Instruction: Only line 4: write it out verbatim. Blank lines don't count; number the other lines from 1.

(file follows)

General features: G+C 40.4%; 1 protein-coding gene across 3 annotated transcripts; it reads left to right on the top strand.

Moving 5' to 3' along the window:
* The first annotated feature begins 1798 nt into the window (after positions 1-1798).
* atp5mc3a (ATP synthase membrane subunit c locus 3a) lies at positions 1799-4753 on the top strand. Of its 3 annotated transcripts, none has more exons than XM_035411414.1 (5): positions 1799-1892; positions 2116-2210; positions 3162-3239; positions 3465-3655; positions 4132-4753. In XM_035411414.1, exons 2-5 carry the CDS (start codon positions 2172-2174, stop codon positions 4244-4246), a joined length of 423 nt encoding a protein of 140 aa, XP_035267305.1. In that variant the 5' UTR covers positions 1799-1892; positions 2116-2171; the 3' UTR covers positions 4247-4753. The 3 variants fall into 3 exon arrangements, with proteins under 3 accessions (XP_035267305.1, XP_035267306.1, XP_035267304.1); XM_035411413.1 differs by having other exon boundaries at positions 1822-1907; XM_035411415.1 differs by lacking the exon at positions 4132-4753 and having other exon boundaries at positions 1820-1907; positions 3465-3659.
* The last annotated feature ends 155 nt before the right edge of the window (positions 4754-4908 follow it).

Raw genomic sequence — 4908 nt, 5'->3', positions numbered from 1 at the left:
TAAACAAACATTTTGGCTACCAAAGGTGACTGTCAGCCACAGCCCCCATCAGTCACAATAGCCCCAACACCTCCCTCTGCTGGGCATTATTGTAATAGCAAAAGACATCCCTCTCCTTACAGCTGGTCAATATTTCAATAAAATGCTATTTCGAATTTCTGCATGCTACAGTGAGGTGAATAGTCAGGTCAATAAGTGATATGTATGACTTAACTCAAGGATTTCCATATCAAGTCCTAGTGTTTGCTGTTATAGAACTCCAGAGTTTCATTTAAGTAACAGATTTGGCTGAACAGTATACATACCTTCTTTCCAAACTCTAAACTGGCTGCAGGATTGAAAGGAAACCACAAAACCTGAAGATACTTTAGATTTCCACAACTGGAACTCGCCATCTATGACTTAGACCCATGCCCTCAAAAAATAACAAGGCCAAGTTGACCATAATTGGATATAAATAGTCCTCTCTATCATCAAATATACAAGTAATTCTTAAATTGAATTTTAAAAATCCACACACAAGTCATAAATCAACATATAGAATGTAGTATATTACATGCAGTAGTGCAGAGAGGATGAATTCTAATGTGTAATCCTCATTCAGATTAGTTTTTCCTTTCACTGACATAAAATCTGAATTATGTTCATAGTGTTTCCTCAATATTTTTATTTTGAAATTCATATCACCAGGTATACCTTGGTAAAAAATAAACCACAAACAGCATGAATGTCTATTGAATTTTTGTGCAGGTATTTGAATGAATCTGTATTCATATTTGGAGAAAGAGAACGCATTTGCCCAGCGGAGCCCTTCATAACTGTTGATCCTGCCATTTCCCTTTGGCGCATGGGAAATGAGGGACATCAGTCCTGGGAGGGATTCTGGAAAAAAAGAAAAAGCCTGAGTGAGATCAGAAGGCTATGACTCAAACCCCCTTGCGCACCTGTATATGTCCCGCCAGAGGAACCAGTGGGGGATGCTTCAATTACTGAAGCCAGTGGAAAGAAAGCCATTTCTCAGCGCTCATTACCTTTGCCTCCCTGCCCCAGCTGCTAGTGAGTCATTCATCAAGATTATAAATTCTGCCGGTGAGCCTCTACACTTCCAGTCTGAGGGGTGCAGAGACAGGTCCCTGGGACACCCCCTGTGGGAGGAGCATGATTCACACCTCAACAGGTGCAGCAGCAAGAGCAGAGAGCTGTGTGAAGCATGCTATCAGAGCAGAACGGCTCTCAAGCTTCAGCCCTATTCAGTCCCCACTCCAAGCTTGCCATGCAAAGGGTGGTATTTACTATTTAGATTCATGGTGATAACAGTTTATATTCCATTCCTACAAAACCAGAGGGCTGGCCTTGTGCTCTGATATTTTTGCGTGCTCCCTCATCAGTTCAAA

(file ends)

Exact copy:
* atp5mc3a (ATP synthase membrane subunit c locus 3a) lies at positions 1799-4753 on the top strand. Of its 3 annotated transcripts, none has more exons than XM_035411414.1 (5): positions 1799-1892; positions 2116-2210; positions 3162-3239; positions 3465-3655; positions 4132-4753. In XM_035411414.1, exons 2-5 carry the CDS (start codon positions 2172-2174, stop codon positions 4244-4246), a joined length of 423 nt encoding a protein of 140 aa, XP_035267305.1. In that variant the 5' UTR covers positions 1799-1892; positions 2116-2171; the 3' UTR covers positions 4247-4753. The 3 variants fall into 3 exon arrangements, with proteins under 3 accessions (XP_035267305.1, XP_035267306.1, XP_035267304.1); XM_035411413.1 differs by having other exon boundaries at positions 1822-1907; XM_035411415.1 differs by lacking the exon at positions 4132-4753 and having other exon boundaries at positions 1820-1907; positions 3465-3659.